Build More Nuke Plants


Watching disaster upon disaster unfold in Japan, one disaster I am not particularly worried about is the nuclear power plants that are exploding. As someone who earned a BS in Physics, I am not too concerned about nuclear power or the effects of what happens when things go wrong.

AS evidence, consider the plight of the crew of the USS Ronald Reagan, which sat downwind of the nuclear reactor whose core is now exposed to atmosphere. The report I read said that members of the crew received about a month’s dose of radiation in a day. That sounds bad, until you consider that they received radiation equivalent to living 30 days longer than they otherwise would.

Is another Chernobyl possible? Not with Japan’s reactors. If everything goes wrong all at once, like they just did, then you have some very minor radiation which will clear up in a matter of days, combined with a reactor that is never going to come back online. There may be a clean up or they may just encase the core in cement and leave it where it is, never to be touched ever again.

Newer reactors cannot suffer the same failures that these reactors, built in the ’70s, suffer from. In fact, why hasn’t Japan and the US and other first world countries rebuilt their nuclear power structure with these more reliable models? Simply put, because American politicians have put the brakes on all nuclear research and development. Our luddite natures have gotten the better of us, and we are stuck in the 70’s when it comes to nuclear power.

If the American economy did what sane people would do, we would have long ago left behind oil and coal power plants, which are far more dangerous and dirty than the nuclear reactor disaster is in Japan, and gone with advanced nuclear power plants. Energy would be cheap and plentiful. Electric cars would actually make sense, because power would be cheaper than oil. The air around us would be all but perfectly clean, the rivers and lakes completely free from almost all contaminants, and we would be living in a Star Trek-style utopia.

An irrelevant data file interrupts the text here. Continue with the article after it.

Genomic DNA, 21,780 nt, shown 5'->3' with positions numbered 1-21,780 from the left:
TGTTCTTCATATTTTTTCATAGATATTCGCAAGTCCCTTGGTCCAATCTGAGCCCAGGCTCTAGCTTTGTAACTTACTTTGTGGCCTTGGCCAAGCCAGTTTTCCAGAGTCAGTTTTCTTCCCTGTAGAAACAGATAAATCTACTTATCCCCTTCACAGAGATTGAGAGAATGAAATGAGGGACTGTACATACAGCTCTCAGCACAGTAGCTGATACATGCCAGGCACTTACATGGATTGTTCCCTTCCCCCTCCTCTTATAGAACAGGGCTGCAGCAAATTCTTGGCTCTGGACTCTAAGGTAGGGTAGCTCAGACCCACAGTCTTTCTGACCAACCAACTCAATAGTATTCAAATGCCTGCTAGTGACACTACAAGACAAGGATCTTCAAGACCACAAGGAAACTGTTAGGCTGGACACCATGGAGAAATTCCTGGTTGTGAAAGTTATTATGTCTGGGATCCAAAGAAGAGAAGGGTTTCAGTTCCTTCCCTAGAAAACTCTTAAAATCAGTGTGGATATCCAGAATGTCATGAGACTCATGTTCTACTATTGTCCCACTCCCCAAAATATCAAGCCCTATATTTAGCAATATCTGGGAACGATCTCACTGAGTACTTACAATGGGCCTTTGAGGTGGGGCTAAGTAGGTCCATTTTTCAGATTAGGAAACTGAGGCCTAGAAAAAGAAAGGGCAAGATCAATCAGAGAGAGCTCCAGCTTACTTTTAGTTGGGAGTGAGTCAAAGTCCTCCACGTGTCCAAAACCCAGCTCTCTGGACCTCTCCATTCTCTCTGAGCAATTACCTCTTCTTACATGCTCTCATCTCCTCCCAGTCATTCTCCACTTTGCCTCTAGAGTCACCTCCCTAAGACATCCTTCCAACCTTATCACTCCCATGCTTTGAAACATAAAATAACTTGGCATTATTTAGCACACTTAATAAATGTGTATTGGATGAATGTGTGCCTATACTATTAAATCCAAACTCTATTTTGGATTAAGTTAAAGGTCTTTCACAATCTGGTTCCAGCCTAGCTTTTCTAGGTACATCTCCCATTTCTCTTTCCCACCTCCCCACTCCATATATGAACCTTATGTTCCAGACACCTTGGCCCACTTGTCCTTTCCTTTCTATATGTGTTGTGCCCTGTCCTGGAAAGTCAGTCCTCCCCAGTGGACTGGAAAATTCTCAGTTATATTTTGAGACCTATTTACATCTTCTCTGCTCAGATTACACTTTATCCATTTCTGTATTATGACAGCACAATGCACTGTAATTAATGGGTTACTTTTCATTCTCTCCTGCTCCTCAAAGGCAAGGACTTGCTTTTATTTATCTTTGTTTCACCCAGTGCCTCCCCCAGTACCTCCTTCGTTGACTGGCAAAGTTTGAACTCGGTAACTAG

The so-called nuclear waste problem is no problem at all. To start with, with just a little bit of research, we turned the spent fuel rods into new fuel rods that use a different kind of reactor to create power. With a little more research, we can extract power from the nuclear waste we have until it is all but inert. That’s why, as a country, we have always talked about “storing” nuclear waste. Nuclear waste is just as valuable, and in some cases, more valuable than the original product. As long as it radiates, we can use it to power our economy.

In the aftermath of the Japanese nuclear disaster, there will be no deaths. The worst people will probably suffer from radiation equivalent to a few years of normal life, at worst. Thirty years from now, there may be a very slight uptick in cancer rates among people present during the disaster, but something so small it will be all but undetectable. If the worst disaster in American nuclear history is this, then our record will remain all but perfect.

We do not own any nuclear reactors that could do what Chernobyl did, and we never have. If you asked any nuclear engineer about Chernobyl, they would readily tell you that they chose the worst possible design and had put it all together in the worst way possible. Additionally, they made it so that a few failures in a few different systems could lead to total disaster.

One day, we are going to have nuclear power plants that we bury in our backyards. Overhead transmission lines will be a thing of the past. Everyone will own a limitless supply of completely safe and harmless power.


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